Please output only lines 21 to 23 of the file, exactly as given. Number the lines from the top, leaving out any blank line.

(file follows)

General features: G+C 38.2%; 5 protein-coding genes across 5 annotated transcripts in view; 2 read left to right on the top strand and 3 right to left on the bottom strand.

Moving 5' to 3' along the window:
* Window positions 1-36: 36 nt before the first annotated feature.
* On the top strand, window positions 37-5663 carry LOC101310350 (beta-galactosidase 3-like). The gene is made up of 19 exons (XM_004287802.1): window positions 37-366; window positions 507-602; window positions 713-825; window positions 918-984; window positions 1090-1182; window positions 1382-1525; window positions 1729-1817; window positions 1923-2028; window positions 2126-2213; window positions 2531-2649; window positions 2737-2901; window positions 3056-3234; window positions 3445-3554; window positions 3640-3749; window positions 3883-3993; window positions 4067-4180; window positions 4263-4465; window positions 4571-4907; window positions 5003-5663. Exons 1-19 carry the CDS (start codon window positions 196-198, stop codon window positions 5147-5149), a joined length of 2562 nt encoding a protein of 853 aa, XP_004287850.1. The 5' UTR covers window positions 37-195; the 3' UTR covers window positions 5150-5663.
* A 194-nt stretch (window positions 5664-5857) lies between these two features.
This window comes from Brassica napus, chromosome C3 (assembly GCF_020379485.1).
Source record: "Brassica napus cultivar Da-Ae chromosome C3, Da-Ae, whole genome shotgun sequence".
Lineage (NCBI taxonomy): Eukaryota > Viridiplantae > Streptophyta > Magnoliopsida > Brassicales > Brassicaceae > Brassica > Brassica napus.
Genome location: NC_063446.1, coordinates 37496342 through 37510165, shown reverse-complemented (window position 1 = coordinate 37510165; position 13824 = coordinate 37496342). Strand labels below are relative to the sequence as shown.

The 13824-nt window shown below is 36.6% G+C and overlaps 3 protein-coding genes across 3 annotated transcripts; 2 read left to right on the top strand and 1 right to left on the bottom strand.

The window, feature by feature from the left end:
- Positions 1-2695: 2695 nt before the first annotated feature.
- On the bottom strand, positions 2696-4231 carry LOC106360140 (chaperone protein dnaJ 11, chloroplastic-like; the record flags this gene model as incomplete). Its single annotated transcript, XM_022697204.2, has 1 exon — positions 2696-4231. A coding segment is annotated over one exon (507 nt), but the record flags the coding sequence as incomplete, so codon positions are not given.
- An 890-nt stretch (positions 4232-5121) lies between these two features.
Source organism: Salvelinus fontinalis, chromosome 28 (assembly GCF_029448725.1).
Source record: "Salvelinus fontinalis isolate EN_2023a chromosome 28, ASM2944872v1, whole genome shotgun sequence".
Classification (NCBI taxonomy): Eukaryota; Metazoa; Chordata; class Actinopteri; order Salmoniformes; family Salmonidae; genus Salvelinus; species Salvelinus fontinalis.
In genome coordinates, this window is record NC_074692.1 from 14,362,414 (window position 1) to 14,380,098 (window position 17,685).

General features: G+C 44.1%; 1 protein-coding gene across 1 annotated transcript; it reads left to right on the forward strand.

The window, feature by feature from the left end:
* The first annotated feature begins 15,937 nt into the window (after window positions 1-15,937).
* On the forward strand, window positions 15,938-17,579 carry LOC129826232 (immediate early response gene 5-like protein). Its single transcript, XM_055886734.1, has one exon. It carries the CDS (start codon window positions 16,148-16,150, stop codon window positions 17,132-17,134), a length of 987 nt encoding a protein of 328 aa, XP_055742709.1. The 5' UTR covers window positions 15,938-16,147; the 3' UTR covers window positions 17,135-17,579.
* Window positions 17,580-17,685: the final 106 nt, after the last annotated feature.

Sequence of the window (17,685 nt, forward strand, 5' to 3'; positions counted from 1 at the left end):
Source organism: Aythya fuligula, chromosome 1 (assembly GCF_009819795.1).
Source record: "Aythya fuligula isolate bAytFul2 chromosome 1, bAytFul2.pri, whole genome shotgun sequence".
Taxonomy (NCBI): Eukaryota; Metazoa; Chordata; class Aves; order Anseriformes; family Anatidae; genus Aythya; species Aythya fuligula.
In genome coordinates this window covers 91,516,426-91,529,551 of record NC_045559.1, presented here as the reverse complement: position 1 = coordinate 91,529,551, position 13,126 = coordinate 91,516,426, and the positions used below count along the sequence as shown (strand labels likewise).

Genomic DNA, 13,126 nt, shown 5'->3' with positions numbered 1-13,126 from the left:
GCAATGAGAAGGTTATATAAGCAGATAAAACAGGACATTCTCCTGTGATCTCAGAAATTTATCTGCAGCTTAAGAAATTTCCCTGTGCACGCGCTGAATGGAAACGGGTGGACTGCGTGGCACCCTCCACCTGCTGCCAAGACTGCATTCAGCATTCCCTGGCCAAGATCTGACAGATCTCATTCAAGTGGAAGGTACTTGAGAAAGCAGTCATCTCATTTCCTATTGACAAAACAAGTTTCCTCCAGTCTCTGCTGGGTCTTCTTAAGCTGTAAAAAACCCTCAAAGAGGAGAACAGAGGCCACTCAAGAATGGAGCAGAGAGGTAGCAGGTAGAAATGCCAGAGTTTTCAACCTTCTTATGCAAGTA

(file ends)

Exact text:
* The first annotated feature begins 15,937 nt into the window (after window positions 1-15,937).
* On the forward strand, window positions 15,938-17,579 carry LOC129826232 (immediate early response gene 5-like protein). Its single transcript, XM_055886734.1, has one exon. It carries the CDS (start codon window positions 16,148-16,150, stop codon window positions 17,132-17,134), a length of 987 nt encoding a protein of 328 aa, XP_055742709.1. The 5' UTR covers window positions 15,938-16,147; the 3' UTR covers window positions 17,135-17,579.
* Window positions 17,580-17,685: the final 106 nt, after the last annotated feature.